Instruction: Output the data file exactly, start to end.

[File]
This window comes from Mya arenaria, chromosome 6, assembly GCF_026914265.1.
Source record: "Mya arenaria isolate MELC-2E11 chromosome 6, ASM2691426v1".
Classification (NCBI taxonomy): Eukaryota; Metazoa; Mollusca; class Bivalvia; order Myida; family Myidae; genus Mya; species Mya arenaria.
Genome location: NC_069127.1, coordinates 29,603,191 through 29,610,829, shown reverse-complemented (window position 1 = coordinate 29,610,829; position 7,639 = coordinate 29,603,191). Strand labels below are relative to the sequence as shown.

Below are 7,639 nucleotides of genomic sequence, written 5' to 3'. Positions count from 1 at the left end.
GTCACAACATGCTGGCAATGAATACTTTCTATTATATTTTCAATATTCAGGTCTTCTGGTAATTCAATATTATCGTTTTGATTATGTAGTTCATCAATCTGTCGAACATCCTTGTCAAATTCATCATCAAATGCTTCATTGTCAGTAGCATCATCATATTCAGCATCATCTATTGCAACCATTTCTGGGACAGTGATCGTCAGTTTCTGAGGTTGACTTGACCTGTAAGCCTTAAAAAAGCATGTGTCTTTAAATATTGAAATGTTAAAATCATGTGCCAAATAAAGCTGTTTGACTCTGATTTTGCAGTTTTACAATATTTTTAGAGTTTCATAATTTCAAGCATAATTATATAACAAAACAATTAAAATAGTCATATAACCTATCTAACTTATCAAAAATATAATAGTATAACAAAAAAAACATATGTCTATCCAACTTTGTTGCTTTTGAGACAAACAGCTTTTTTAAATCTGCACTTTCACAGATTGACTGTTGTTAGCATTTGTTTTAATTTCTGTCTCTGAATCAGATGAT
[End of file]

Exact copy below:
This window comes from Mya arenaria, chromosome 6, assembly GCF_026914265.1.
Source record: "Mya arenaria isolate MELC-2E11 chromosome 6, ASM2691426v1".
Classification (NCBI taxonomy): Eukaryota; Metazoa; Mollusca; class Bivalvia; order Myida; family Myidae; genus Mya; species Mya arenaria.
Genome location: NC_069127.1, coordinates 29,603,191 through 29,610,829, shown reverse-complemented (window position 1 = coordinate 29,610,829; position 7,639 = coordinate 29,603,191). Strand labels below are relative to the sequence as shown.

Below are 7,639 nucleotides of genomic sequence, written 5' to 3'. Positions count from 1 at the left end.
GTCACAACATGCTGGCAATGAATACTTTCTATTATATTTTCAATATTCAGGTCTTCTGGTAATTCAATATTATCGTTTTGATTATGTAGTTCATCAATCTGTCGAACATCCTTGTCAAATTCATCATCAAATGCTTCATTGTCAGTAGCATCATCATATTCAGCATCATCTATTGCAACCATTTCTGGGACAGTGATCGTCAGTTTCTGAGGTTGACTTGACCTGTAAGCCTTAAAAAAGCATGTGTCTTTAAATATTGAAATGTTAAAATCATGTGCCAAATAAAGCTGTTTGACTCTGATTTTGCAGTTTTACAATATTTTTAGAGTTTCATAATTTCAAGCATAATTATATAACAAAACAATTAAAATAGTCATATAACCTATCTAACTTATCAAAAATATAATAGTATAACAAAAAAAACATATGTCTATCCAACTTTGTTGCTTTTGAGACAAACAGCTTTTTTAAATCTGCACTTTCACAGATTGACTGTTGTTAGCATTTGTTTTAATTTCTGTCTCTGAATCAGATGAT